One evening, Ahmet Bey came to Jonathan with something; the back page of his copy of the Vişne Baçesi script was filled with his handwriting. As he explained, via Yaprak, it was his short account of what was happening to the land he had grown up on. The other day, Jonathan had asked Ahmet Bey to come up with some lines to mutter as he tended to the candles throughout the performance. “If one could speak the language of those cherries, of those figs,” Ahmet Bey had written. “What they have seen. But these people have no respect for nature. No respect for trees. They want to cut them all down. We dug this well with our own hands so that the water would flow out. But they do not respect this labor either.” Jonathan was astounded. He was so taken with the lines Ahmet Bey had written that he decided he wanted Firs to speak them at the very end of the play. They would incorporate them into Firs’ final monologue.
And so, on that first night of the play in August, Lopahkin exited the stage, snuffing out the last of the candles that Firs had managed to light. The old servant watched silently. Then he sat himself down on a bench fashioned of wooden crates. The glow from the candles was gone; the artificial glare of a few city lamps was all that lit the stage that had been cobbled together from the abandoned things in a ruined bostan. Now the audience strained to hear Ahmet Bey’s quiet voice on the darkened stage. The rumble of cars continued just outside the bostan. Ahmet Bey looked out at the crowd as he spoke, his hands clasped in his lap. “If you ask me,” came Firs’ final line, “they are all good people, but they don’t know much.”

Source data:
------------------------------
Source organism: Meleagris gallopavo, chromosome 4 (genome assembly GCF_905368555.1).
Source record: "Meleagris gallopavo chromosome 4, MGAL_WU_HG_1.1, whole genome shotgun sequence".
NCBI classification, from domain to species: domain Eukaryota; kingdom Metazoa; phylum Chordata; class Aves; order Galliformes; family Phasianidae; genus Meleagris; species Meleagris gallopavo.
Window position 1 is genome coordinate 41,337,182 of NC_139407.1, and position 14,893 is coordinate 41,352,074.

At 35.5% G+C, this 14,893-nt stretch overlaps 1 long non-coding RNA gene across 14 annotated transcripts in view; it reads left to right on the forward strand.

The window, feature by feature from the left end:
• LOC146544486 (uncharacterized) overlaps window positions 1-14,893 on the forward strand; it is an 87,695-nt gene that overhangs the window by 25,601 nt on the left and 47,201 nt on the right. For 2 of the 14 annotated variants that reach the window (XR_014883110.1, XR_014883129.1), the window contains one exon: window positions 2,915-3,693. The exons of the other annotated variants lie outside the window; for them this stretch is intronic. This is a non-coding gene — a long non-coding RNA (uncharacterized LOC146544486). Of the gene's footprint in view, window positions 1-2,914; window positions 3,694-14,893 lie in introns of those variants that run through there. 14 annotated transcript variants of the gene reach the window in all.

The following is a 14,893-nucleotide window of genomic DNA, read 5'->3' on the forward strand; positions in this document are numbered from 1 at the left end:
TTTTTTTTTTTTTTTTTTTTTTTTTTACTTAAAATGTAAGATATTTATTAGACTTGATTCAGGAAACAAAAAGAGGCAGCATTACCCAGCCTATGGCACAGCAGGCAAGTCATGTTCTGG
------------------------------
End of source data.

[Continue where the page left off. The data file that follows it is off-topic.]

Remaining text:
It is hard to know just what it would take to save the remaining Yedikule market gardens. On September 1st, Today’s Zaman reported that the destruction of one large bostan, begun in July 2013, would continue. The district was rezoned for commercial use, and construction began in October of 2014 on what would be a recreation area, an apartment complex, private healthcare and education facilities, and an underground parking lot. However, in late November, work was again halted, this time by the mayor of Istanbul, Kadir Topbaş. The plan, according to the Turkish press, is currently being reassessed by Istanbul’s municipality assembly.
The Cherry Orchard having finished its three-week run, Ahmet Bey began the early fall planting where the stage once was. He was planting a rare plot of marul, the special variety of romaine lettuce that, for centuries, the Yedikule bostans have been famous for. Those who know the lettuce will draw two fingers from the corners of their mouth to mimic its succulence. These days, however, very little marul is grown in the Yedikule bostans. The lettuce heads are tall and broad; they require the kind of space that is hard to come by in the diminished bostans.
Elsewhere in Istanbul, construction continued on the third bridge over the Bosphorus, on a new waterway that will run parallel to the strait, and on the Recep Tayyip Erdoğan Airport—billed as the world’s largest. But these are just the headliners among the always-growing number of construction projects that have become synonymous with the Erdoğan administration. No one could accuse the administration of being mired in the past: it was construction that fueled Turkey’s remarkable economic growth during Erdoğan’s eleven years as prime minister. And as Erdoğan settles into the role of president, the trend shows no sign of ending. Yet as historic neighborhoods, forests, and farmland are cleared to make room for the global Istanbul that Erdoğan has said he envisions, it’s hard not to wonder whether there is room in Turkey’s future for its past. Here is Lopakhin, snuffing out the last of the candles. Is there any way to stop him?